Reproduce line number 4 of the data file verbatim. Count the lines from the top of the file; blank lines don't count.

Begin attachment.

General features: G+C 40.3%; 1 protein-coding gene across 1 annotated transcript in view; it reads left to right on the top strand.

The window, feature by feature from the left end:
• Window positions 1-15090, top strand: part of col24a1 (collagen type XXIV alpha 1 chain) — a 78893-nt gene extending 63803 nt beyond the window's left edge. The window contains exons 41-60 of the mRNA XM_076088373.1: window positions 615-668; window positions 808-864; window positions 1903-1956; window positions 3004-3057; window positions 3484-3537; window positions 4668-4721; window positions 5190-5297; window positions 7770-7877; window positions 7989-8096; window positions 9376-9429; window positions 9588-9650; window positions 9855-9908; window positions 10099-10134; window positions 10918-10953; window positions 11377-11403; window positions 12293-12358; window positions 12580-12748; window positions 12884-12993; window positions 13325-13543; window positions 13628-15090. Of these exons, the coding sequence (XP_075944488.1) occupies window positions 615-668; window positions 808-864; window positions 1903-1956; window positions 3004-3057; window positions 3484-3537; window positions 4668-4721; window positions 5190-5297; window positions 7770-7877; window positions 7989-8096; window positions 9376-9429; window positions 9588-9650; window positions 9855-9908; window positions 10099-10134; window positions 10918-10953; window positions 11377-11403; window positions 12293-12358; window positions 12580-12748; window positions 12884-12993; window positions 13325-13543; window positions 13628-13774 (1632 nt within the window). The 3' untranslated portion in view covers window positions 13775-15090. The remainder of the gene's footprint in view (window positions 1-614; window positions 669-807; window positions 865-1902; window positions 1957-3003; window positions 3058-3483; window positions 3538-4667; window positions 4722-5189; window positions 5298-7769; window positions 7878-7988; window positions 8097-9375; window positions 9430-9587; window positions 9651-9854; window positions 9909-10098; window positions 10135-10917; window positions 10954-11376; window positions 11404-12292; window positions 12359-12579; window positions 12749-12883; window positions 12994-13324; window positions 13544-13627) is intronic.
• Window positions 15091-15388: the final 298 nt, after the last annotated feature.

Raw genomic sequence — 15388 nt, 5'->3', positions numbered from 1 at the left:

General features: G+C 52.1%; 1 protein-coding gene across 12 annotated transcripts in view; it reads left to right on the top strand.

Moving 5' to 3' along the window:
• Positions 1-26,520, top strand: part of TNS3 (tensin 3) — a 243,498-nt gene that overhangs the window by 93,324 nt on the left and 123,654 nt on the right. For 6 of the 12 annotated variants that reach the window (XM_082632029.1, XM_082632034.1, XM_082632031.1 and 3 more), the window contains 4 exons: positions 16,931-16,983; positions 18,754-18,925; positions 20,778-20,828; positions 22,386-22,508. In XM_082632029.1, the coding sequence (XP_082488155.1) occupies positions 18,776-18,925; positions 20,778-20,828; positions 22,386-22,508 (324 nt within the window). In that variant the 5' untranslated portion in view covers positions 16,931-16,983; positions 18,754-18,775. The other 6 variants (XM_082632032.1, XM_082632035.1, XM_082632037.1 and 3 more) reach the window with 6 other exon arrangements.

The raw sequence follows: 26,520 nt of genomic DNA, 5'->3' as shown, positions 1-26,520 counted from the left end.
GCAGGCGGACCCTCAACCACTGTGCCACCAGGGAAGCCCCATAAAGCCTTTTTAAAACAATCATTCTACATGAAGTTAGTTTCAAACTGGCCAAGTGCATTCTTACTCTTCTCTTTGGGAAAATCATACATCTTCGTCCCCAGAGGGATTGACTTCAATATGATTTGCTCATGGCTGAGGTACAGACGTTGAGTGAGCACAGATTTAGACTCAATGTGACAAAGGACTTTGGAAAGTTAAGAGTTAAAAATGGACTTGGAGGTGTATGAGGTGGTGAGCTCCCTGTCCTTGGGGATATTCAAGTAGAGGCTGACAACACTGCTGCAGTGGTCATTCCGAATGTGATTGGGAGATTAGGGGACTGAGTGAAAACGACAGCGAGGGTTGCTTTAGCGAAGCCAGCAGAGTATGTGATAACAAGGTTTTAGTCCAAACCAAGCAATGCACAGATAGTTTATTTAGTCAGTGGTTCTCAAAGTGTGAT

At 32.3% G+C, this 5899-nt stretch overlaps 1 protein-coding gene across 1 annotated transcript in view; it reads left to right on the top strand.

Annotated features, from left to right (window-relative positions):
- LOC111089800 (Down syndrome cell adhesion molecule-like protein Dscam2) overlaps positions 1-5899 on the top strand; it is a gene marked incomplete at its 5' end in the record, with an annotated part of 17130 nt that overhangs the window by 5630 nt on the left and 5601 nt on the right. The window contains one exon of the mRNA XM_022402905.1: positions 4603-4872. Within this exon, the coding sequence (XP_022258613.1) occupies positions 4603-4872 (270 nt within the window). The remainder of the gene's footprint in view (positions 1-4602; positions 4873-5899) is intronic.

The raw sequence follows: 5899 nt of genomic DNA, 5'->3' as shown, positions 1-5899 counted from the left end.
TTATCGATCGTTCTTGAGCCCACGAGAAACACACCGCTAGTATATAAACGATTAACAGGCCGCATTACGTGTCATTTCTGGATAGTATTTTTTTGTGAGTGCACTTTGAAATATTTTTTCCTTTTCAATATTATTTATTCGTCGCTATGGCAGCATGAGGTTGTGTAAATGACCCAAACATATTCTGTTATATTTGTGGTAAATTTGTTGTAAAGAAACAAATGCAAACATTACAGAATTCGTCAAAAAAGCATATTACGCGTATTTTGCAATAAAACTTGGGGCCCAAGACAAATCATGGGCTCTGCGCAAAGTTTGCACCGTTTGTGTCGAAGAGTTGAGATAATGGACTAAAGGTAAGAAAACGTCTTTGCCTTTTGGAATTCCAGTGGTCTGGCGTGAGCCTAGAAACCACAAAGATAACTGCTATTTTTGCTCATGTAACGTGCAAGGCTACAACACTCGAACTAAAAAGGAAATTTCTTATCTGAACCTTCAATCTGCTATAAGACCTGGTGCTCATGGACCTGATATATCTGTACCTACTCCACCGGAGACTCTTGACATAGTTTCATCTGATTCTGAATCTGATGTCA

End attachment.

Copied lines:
• Window positions 15091-15388: the final 298 nt, after the last annotated feature.